Islands,” he replied. To my surprise, he seemed to warm to this
subject and continued. “In order to be included in the count, an island
has to be above water three hundred and sixty-five days a year and
support at least two living trees.”

I continued to draw him out, asking, “What do you do for Mrs.
Hallstead?”

His attitude changed again, becoming colder. “It’s Miss Hallstead.
She never took her husband’s name.”

***

Until next week,

Amy

The Genesis of an Idea

Last Wednesday I had the pleasure of speaking at Career Day for one of my kids. The students who signed up to hear my author spiel were quiet, respectful, and asked some thoughtful questions. The question I received the most was “Where do you get your ideas?”

There are as many places to find ideas for stories as there are writers who write those stories.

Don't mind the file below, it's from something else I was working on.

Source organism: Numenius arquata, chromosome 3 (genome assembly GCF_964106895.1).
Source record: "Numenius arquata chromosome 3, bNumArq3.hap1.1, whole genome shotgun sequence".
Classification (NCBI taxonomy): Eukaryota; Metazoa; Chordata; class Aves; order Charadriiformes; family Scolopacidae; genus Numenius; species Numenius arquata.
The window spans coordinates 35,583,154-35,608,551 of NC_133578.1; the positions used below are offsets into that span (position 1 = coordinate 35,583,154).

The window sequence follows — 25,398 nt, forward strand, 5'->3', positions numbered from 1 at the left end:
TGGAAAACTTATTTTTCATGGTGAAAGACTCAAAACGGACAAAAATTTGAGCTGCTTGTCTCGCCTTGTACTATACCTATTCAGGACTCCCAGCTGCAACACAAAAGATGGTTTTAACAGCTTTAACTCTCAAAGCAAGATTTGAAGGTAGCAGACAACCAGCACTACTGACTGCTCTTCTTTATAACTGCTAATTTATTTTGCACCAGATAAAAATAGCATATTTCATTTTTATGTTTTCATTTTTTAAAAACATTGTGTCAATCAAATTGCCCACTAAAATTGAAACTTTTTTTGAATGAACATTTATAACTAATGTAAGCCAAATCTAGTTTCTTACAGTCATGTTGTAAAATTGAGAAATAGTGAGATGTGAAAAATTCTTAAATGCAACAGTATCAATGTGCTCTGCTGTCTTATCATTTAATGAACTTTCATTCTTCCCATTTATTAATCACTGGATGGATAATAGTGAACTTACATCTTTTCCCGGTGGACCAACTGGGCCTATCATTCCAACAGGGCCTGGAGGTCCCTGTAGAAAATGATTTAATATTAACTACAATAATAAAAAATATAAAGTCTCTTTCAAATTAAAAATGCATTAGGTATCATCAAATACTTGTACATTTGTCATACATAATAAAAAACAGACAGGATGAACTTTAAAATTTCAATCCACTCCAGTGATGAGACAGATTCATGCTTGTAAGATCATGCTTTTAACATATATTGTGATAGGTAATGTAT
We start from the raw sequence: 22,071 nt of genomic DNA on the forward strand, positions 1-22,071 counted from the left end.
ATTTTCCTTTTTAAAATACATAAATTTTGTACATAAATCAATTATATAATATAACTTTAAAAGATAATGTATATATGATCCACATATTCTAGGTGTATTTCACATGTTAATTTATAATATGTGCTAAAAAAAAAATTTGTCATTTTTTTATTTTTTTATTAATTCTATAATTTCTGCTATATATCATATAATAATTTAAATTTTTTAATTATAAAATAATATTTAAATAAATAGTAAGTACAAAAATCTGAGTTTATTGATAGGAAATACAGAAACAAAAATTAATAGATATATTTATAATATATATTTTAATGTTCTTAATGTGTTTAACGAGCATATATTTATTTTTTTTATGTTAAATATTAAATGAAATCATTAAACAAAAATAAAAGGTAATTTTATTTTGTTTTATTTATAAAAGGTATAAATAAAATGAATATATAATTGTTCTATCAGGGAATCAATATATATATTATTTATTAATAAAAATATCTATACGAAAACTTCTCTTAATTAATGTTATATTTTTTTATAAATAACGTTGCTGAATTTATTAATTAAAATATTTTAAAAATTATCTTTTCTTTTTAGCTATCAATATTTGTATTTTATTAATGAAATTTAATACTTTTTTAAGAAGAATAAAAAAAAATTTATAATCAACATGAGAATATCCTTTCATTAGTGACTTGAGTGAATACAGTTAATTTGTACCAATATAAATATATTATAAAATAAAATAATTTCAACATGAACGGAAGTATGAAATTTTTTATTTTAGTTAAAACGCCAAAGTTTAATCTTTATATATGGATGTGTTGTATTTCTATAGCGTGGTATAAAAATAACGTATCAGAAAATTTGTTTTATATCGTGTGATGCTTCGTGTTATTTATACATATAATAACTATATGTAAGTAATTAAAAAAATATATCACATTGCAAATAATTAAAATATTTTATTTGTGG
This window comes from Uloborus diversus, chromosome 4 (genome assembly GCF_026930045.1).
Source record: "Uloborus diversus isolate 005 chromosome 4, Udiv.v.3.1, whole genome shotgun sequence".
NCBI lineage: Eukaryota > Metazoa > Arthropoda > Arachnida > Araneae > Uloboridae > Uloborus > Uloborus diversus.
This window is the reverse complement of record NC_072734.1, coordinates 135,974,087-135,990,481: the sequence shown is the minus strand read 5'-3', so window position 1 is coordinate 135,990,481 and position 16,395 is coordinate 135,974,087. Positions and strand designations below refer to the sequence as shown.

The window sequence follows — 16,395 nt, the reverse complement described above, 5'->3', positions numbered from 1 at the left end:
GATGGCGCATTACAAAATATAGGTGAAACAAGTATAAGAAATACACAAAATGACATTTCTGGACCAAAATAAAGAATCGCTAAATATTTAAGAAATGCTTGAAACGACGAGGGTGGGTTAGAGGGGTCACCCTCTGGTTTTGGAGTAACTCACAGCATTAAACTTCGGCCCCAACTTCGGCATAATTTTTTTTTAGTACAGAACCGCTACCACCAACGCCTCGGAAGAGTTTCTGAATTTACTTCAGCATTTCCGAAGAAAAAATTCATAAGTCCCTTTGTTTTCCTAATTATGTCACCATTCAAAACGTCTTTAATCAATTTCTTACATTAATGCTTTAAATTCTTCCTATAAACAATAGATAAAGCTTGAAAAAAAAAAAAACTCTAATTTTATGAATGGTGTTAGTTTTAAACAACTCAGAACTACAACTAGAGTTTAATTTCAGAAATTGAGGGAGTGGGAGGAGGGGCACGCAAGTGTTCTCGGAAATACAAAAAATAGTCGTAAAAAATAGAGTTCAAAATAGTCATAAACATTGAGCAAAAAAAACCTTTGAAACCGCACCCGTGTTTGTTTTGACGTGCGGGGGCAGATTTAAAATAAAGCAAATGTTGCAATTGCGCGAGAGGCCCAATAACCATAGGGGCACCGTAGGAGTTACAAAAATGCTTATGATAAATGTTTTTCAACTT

This is what I told the kids: I start with my setting. I find that once I decide where my story is going to take place, the ideas flow from that. My first novel takes place in the Thousand Islands; as you might imagine, there are parts of my story that could only take place on an island in the middle of a river. My second novel takes place near Charleston, South Carolina, so a plantation great house has an important role in the story. Not every writer starts with a setting, of course. Some get an idea and the setting grows out of it.

One thing I told the kids on Career Day was that some writers get ideas from reading the obituaries. They read the obits and imagine things that may have happened during the lives of the people who have just passed, whether it was someone who survived the Holocaust or someone who emigrated from Italy as a teenager or someone who spent his or her life as a singer/songwriter. The obituaries are fertile ground for vivid imaginations.

Where else do writers get their ideas? How about newspaper articles? Some writers get ideas from reading the headlines and making up their own backstories. Some read regular columns and make up corruption and intrigue that amp up the excitement. Others use stories from their own jobs; there are more than a few ex-lawyers who use real legal cases in their books. The same is true with doctors and almost any other profession you can imagine.